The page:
Likewise, Providence RN Levi Cole said he had been a nurse for 18-19 years and had worked in the ICU for the entirety of his career. He said the war has changed since the beginning of the pandemic.
"The enemy has gotten meaner and the society as a whole has let its guard down," said Cole. He recalled when people banged pots and pans to celebrate health care workers as heroes last year. He said health care workers are asking people to be their own heroes and get vaccinated.
He wants people to know the realities of COVID are watching someone die choking on their own blood, watching them die without their families. He too described patients that were sicker and younger.
Between Kaiser, Providence and OHSU, 85% of all COVID patients in hospitals are unvaccinated. That statistic jumps to 90% unvaccinated when you look at the COVID patients in the ICU and on ventilators. At Legacy Health, 97% of people in the ICU and on ventilators are unvaccinated.
Renee Edwards, chief medical officer at OHSU, said that most of the vaccinated cases that are ill in the hospital with COVID-19 have some other condition that makes them immunocompromised in some way.
She also spoke to the need for vaccination to combat another surge. With more people vaccinated, there are fewer bodies for the virus to enter and infect and mutate to create another dangerous strain the way the delta variant was created and eventually brought to the United States.
"As we have all said, we are in crisis and we desperately need your help," said Edwards. "If we all do our part now it will make a difference. Every mask, every vaccine, every attempt to limit social gatherings matters at this time. If you’re not vaccinated, you need to limit social interaction. Please encourage people to get vaccinated."
The health officials said their hospitals are working together to make sure things like communication, crisis care and patient moving are all as seamless as possible so they can make the most out of Oregon's limited resources.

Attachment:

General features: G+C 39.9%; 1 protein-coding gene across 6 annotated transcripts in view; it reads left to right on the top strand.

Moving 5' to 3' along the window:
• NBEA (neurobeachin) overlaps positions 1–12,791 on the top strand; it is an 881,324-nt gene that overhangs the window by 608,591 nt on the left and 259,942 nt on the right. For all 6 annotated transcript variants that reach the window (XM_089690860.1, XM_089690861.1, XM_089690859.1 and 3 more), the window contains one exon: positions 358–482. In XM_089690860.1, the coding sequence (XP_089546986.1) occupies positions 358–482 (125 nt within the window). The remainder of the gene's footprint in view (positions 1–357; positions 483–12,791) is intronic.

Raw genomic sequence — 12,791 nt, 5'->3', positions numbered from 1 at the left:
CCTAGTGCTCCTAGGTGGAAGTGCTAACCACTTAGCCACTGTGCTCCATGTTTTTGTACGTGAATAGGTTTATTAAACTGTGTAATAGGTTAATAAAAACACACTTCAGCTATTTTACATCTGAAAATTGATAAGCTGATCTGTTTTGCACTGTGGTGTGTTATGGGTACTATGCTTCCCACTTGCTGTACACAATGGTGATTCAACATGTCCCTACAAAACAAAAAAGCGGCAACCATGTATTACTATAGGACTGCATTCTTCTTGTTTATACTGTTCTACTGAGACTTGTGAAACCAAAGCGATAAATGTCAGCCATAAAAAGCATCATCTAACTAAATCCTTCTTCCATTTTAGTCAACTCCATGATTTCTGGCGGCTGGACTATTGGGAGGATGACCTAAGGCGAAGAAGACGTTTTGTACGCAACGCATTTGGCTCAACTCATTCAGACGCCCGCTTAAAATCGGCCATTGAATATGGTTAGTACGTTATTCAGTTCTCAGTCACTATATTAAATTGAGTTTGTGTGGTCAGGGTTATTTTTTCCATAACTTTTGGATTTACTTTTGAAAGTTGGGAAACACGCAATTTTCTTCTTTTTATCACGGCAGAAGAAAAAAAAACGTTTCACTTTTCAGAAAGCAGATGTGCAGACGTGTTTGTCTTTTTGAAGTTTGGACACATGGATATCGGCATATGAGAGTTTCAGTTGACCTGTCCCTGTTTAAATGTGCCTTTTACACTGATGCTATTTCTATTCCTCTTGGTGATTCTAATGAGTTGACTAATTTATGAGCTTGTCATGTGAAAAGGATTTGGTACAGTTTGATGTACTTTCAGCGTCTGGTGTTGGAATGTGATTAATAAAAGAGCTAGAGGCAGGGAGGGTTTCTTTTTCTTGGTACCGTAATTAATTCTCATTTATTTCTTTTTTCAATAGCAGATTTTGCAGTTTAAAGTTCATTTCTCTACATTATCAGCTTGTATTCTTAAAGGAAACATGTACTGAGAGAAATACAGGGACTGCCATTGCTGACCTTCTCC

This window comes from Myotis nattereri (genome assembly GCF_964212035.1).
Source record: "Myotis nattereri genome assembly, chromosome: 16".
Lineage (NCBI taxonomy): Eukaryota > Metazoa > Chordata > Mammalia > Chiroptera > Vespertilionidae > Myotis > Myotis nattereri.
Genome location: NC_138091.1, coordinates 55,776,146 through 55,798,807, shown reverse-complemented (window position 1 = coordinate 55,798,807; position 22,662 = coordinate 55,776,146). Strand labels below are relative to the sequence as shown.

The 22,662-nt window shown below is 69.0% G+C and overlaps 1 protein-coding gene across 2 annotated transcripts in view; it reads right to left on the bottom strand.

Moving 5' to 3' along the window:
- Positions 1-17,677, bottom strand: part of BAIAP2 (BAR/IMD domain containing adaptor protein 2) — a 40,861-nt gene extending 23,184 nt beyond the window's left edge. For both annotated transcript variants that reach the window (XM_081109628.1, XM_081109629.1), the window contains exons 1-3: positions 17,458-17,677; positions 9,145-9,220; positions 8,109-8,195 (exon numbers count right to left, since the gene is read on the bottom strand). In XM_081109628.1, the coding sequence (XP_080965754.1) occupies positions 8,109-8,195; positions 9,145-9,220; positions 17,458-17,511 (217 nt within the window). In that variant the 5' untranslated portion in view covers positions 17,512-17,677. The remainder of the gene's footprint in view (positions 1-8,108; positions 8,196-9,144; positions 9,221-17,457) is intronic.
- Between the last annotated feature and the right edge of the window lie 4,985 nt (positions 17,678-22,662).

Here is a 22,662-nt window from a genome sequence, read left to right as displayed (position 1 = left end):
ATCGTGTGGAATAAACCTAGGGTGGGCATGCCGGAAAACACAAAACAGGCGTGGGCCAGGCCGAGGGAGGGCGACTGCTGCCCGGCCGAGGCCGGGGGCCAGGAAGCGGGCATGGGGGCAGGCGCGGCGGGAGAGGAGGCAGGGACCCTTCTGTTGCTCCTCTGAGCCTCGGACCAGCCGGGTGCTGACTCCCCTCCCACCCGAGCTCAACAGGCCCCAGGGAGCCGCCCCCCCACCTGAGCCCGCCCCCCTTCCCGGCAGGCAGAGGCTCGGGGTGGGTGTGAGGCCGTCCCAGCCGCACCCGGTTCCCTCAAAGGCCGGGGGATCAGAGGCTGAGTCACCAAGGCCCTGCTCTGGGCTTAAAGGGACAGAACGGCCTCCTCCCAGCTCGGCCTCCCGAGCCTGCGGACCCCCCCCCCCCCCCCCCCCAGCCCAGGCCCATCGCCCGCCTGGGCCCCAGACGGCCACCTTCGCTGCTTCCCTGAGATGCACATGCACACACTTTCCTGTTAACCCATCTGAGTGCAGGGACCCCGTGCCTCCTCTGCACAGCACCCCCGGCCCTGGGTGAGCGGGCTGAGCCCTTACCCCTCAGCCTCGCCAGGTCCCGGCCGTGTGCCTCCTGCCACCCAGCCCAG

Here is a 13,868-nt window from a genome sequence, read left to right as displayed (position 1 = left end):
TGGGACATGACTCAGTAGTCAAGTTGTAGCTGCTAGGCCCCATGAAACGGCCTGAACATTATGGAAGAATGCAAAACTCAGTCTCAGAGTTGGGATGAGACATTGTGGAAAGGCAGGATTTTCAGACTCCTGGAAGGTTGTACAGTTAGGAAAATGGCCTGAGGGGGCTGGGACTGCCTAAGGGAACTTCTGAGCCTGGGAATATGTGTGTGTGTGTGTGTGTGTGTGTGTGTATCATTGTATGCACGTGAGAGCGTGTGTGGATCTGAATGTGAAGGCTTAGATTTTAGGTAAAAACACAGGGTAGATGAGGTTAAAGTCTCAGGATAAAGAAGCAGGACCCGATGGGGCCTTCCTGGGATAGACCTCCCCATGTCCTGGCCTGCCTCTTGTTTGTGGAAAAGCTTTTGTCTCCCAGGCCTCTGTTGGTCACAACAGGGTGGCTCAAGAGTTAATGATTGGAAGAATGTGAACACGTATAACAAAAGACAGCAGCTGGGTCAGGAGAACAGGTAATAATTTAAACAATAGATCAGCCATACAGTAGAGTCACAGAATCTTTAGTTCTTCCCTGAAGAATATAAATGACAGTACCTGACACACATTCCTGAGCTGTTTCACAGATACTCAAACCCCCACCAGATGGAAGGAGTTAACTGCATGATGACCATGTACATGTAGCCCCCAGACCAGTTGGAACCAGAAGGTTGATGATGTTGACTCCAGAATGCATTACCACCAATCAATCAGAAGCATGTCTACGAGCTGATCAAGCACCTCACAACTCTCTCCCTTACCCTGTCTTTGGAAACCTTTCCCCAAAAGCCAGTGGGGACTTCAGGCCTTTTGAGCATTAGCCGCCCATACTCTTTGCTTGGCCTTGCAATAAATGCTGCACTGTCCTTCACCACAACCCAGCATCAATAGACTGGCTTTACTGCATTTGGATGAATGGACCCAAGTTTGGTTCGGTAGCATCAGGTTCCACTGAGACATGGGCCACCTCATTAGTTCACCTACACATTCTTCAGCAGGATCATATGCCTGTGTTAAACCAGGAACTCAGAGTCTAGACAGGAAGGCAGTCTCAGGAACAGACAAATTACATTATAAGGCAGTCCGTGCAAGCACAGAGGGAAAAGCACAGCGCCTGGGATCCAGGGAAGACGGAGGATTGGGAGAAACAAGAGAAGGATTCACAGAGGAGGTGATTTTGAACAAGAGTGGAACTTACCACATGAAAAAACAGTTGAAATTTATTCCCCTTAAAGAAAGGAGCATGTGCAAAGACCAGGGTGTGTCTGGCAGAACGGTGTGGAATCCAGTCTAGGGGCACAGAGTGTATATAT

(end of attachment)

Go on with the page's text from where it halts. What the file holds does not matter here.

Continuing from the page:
PeaceHealth also held a news conference and echoed a lot of the same concerns.
"We got a few weeks ahead of us where things are going to be really hands on deck as we really take care of our community and then the numbers suggest it should start slowing down and reversing and we should see less patients in the hospital," said Lawrence Neville, chief medical officer for the PeaceHealth Columbia Network
PeaceHealth said on Wednesday, Aug. 25 that it had 69 patients in the hospital with COVID, 18 in the ICU.
"95% are unvaccinated, who come in with COVID and about 5% were vaccinated and had breakthrough," said Neville.
It, like other hospitals across the state, is having to make hard decisions to be able to care for the influx of patients.
PeaceHealth Southwest has started sending non-critical patients to care for themselves at home. They send them home with oxygen tanks and a pulse oximeter (to check their pulse) and very conservative instructions for if they don't feel well. Doctors and nurses check in on the patients twice a day to monitor either via phone or virtual visits. They want patients to keep their oxygen levels above 92%.
"One of the instructions is going to be, if you're feeling like you're worsening, your heart rate is going up, if you're having increased work of breathing, no matter the saturations to return to the emergency department to make sure that you're safe." said Jason Hanley, medical director for PeaceHealth Southwest.
Healthcare workers at PeaceHealth agree with the All4Oregon hospitals, getting vaccinated is paramount to helping hospitals become too overwhelmed.
The last projection of the delta surge in Oregon showed that the peak would come in the beginning of September, and officials are saying that only if everyone acts now by getting vaccinated, wearing masks, limiting social gatherings and washing hands will the surge see some semblance of waning in October.